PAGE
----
Thursday, August 7, 2014

When They Don't Love You Back

As a missionary, I believe my single most important role is loving on people. In Uganda, that can look like a huge variety of things on a daily basis: verbal encouragement or praise, paying for school fees, listening to someone’s story, giving someone a ride, teaching a truth from God’s Word, tight hugs, a trip to the clinic, or even just a cheerful ‘How are you?’ I just love the myriad of opportunities I get to love on people, but love that has impact must also be very intentional. It takes thought, planning, praying, and sensitivity to the Spirit. And when Jesus binds hearts together with His love, it’s an incredible thing!! But what happens when the person you so intentionally loved, doesn’t love you back? Or even worse, stops loving you?

Over last year, I developed an amazing friendship with a Ugandan family that I just adored. I spent hours in their home, sitting on their bed laughing, crying, cuddling their baby, trying new foods, and sharing the work of God in our lives. It was amazing. I had hoped and prayed for a friendship with Africans just like this my whole life. I learned so much from them, and I shared so much of my own life with them. I loved their children like my own, and cherished every opportunity to be with them. They welcomed me into their home, and I welcomed them into mine. They even came and lived with me for a time, and it was such a dream come true for me. But one day, everything changed. I discovered I had been lied about and lied to. When I confronted, that led to even more lies and deceit. In the end, the friendship was broken, and the family moved away. I grieved for months. I still grieve that loss. I loved them so much. I still love them so much. I miss my friend. I miss my children. I miss that sweet bond.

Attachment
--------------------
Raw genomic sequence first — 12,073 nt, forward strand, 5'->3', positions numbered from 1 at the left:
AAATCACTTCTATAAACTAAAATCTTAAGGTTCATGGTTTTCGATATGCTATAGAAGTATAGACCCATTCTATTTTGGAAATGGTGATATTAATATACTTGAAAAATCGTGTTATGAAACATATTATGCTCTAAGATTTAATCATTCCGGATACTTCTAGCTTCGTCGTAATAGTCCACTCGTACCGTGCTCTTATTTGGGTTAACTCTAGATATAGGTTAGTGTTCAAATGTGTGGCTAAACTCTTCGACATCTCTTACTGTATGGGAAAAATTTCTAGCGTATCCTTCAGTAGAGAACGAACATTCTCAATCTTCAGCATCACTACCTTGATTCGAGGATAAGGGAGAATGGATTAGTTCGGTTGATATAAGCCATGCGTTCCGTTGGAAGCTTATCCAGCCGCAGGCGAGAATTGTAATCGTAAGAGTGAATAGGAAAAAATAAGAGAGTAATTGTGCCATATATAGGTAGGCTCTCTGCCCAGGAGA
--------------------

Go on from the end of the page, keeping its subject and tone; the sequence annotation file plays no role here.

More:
I wish this story had a happy ending. It doesn’t….yet. But I believe in a God of miracles. I believe in a God of restoration and reconciliation. I pray they will repent and we will be restored. I pray continually that even if I can’t see them again on earth, that one day we will be re-united in heaven. I pray for their healing, physical and spiritual. I pray for their provision and comfort. I pray for them because I still love them.

You might ask, was it worth it? Was it worth giving so much time, energy, emotional investment, and care, only to lose them? Yes. It was worth it. It is worth the pain now. It is worth the grief and loss, because I know Jesus has used every moment for His good purpose. Jesus Himself loved freely, even knowing the ultimate betrayal and loss was coming. If this is just one way I can join in the sufferings of Christ, I will rejoice in it.